Social Media 101: A Lesson Taught by Beyonce's Low-Fat Seamless Service
I've forever held the belief that celebrities "afford" to be fit by being able to pay the $12.50 for a 4-ounce kale and flax-seed smoothie, only to be drunk after a three-hour workout in their state-of-the art home gyms with $600/hour personal trainers. It's often frustrating for us un-famous folks to try and keep up with the latest clean eating trends when they cost half a paycheck. So kudos to Beyonce who, despite being a celebrity, has signed on with vegan home delivery service, 22 Days Nutrition, to inspire us more budget concerned health nuts to eat clean. With the help of exercise physiologist, Marco Borges, Bey is pairing two things America loves–herself and online ordering food delivery services like Seamless–to promote healthier lifestyles among the general public.
Not only has 22 Days Nutrition promised meals comprised "100% organic, Non-GMO, dairy-free, gluten-free and soy-free ingredients that nourish the body, mind and soul", but the weekly meal delivery service inadvertently has the best social media non-campaign my Instagram consumed eyes have ever seen. Given Beyonce ... excuse me, Queen B's notoriety as an empowering musical genius, mother and role model, the name association itself is enough to spark an award-winning social media campaign as organic as 22 Days Nutrition's Almond Berry Breakfast Loaf.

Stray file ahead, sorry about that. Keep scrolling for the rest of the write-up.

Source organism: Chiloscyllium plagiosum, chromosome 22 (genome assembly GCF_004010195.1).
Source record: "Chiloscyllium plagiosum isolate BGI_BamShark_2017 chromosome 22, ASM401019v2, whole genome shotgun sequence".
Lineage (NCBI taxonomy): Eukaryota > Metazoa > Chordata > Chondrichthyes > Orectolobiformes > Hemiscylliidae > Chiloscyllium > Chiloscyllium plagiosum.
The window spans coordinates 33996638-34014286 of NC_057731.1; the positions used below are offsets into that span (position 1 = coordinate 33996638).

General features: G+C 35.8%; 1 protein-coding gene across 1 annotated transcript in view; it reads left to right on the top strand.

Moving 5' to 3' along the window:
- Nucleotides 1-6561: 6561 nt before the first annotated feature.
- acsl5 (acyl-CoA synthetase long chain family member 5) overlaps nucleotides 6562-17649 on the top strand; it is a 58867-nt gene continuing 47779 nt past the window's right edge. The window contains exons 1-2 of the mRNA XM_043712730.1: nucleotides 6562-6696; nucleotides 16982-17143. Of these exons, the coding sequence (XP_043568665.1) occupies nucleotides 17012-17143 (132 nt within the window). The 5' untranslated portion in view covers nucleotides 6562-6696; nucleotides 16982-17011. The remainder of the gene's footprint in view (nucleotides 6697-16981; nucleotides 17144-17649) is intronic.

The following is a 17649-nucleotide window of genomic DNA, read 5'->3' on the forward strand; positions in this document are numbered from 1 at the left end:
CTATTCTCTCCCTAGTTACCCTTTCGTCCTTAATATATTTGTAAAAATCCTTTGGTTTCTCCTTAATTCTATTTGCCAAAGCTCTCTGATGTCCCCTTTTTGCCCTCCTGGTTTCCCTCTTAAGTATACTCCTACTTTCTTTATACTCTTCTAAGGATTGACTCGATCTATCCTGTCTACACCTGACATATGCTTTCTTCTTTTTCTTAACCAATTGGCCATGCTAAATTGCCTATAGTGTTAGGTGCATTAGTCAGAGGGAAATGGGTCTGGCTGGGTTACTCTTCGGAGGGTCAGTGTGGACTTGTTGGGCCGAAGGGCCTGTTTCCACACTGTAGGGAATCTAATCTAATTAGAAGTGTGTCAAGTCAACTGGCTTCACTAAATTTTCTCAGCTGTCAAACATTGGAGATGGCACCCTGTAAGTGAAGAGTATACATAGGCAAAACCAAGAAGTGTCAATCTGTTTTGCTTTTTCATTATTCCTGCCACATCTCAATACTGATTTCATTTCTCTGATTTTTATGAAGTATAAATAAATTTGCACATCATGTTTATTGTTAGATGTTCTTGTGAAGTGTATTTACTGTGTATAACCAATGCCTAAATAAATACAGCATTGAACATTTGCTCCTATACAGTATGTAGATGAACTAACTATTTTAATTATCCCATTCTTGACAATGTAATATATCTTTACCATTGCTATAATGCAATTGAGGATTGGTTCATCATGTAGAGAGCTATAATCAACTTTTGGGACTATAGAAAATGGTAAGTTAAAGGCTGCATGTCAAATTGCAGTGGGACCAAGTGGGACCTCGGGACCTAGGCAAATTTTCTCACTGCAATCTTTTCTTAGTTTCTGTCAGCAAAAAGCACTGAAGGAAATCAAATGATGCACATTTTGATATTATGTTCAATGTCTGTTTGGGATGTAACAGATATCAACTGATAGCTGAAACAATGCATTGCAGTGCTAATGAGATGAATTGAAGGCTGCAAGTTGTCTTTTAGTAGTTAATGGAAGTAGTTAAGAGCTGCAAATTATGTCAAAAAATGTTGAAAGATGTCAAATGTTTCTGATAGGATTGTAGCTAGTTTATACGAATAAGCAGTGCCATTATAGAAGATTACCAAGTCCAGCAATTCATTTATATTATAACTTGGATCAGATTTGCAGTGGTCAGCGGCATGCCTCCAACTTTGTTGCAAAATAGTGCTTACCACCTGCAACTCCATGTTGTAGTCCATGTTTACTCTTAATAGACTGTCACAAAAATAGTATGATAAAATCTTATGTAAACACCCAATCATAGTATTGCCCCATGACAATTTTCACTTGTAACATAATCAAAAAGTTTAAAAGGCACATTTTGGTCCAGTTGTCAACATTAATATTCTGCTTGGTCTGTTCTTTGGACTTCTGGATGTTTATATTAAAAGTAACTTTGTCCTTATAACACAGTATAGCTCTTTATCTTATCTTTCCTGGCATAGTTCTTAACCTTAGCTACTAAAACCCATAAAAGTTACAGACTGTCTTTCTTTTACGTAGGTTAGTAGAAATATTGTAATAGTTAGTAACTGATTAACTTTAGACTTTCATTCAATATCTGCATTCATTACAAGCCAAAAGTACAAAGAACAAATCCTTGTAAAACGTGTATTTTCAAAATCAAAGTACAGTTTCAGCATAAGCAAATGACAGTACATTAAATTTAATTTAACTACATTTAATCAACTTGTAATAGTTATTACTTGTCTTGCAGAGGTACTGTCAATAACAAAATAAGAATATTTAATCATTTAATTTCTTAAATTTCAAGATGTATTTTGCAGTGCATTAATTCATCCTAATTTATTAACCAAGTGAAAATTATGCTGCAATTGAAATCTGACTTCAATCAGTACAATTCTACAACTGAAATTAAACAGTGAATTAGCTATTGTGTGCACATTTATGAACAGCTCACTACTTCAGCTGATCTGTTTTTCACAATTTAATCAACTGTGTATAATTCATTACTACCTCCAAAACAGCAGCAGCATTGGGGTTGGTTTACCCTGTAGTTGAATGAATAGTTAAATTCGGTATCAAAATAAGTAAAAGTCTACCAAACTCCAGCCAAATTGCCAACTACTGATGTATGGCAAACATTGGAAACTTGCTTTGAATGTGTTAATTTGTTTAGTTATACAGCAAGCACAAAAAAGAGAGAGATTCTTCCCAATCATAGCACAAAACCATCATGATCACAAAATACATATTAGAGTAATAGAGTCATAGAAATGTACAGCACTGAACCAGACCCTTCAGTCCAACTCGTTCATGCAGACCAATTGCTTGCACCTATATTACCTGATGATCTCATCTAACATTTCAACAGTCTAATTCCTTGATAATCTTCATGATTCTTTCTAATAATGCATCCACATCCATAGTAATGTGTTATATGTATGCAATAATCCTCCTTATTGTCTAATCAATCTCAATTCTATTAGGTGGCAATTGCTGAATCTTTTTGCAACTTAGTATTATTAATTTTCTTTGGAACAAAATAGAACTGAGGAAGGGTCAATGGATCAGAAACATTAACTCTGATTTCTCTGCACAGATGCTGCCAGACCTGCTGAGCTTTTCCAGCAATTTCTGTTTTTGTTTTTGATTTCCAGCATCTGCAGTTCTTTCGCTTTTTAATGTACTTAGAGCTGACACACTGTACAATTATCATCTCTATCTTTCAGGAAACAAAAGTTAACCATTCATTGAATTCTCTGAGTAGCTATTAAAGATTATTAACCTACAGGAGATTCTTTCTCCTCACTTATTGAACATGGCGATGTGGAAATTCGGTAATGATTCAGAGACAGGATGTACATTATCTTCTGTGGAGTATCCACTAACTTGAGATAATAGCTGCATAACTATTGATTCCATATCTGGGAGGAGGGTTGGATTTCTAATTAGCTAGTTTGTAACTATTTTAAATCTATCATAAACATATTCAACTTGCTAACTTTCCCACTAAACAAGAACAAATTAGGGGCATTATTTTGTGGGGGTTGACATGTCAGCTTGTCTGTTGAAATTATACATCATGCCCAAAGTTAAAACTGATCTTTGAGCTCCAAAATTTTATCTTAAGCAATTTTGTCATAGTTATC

In the PR world, the goal of social media, affectionately known as "your electronic second life," is to leverage fluid digital platforms that host your content and messaging in varying formats, from 140 characters to 10-second videos, likened by message-hungry users from every generation. By leveraging the simple association with Beyonce, 22 Days Nutrition was instantaneously raised and promoted to billions of impressionable eyeballs around the world.
For example, the organic promotion sounds something like this . . . Lets say Person A reads about 22 Days Nutrition on E! Online and posts the article to his or her Facebook page with the caption, "Feed me Queen B", tagging Beyonce's page, which has 67.5 million likes and 164 thousand people talking about it. Those 164 thousand people are now inadvertently talking about the new meal service, including Person B, a big fan who checks B's page daily. In minutes, Person B clicks on the website and starts ordering his or her next weeks' meals. Before you know it he or she is Instagramming his Sesame Cabbage Lentil bowl with the hastags #EatCleanByB #CleanEating #FitLife and #LentilFull, only for Person C to see as he or she is looking for some inspiration to stop cheating on his or her diet. Person C searches the hashtag #FitLife, sees Person B's post and thinks, if Beyonce likes it, I will too, right? Before you know it Person C is on the confirm order page for his or her first week of 22 Days Nutrition.
Admittedly, I was one of those "Persons", innocently scrolling through Instagram only to land on the checkout page of 22 Days Nutrition within minutes, ready to shell out money because . . . why? Because Beyonce (through a few million layers of social networking) said so.
Now raise your hand if you've been personally victimized by the greatest sales tool there ever was ... social media.